One in three New Zealanders has seen content directly promoting violence towards others in the last year, according to new research from the Classification Office.
As New Zealand grapples with new, growing forms of toxic digital material and the ways those can seep into the real world, new research lays bare the widespread exposure to dangerous content in Aotearoa – and just how sceptical we are about the large digital platforms’ efforts to provide a safe online environment.
Among the most striking findings in the Classification Office report published this morning, which draws on a Kantar survey of 1,201 people, is that 33% had over the past year “seen content that directly promotes or encourages violence towards others”. Most of those – 29% in total – had seen material that included “violence towards others based on things like race, culture, religion, sexuality or gender”, while 20% had encountered expressions of “‘violent extremism or terrorism”. One in five said they had personally seen content that encouraged suicide, self-harming or eating disorders.
These were “pretty shocking numbers”, said acting chief censor Rupert Ablett-Hampson in an interview with The Spinoff. But, he added, “it’s not surprising, given recent times.” The risk of such expressions spilling out of digital spaces was very serious. “You see these real life events occurring because of things that happened online,” said Ablett-Hampson. “If you look at the recent Buffalo shootings, there is a direct link to the Christchurch mosque terrorist, to his livestream, his ‘manifesto’. Those are directly attributed [influences] by the Buffalo shooter.”
Entitled What We’re Watching: New Zealanders’ Views About What We See on Screen and Online, the survey pointed to a high level of confidence in the classification regime for traditional forms such as films, television and written publications. That provided “some solace”, said Ablett-Hampson. “Conventional media have these familiar tools people are able to use and understand and guide choices for their children and whānau.” But the online deluge was a challenge of different proportions.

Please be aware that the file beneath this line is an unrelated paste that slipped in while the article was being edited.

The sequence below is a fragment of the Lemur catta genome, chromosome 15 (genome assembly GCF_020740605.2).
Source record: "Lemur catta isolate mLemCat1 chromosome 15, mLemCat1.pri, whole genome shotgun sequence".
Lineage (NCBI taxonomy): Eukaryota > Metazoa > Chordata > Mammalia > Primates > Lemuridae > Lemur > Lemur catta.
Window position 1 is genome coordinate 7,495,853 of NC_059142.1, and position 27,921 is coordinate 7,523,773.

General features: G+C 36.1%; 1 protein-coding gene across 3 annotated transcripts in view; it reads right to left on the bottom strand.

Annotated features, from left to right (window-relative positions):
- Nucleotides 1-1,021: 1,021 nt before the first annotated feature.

“When you’re in the wasteland of social media, there isn’t that guidance there. TikTok can go, for example, from the most mundane clip of kids trying to emulate dance moves to some of the most extreme and vile content.” There had been encouraging signs, he said, with the protocol under GIFCT – the Global Internet Forum to Counter Terrorism established as part of the Christchurch Call – working effectively to take content down after the Buffalo attack, “but, you know, once you’ve seen it you’ve seen it. People are being exposed to that content.”
Similarly, while the recent addition of streaming platforms such as Netflix to the classification system was “really positive”, that represented a fraction of materials viewed. “As any parent knows,” said Ablett-Hampson, “more and more of the media that children and young people are consuming is not on these platforms, it’s on social media.”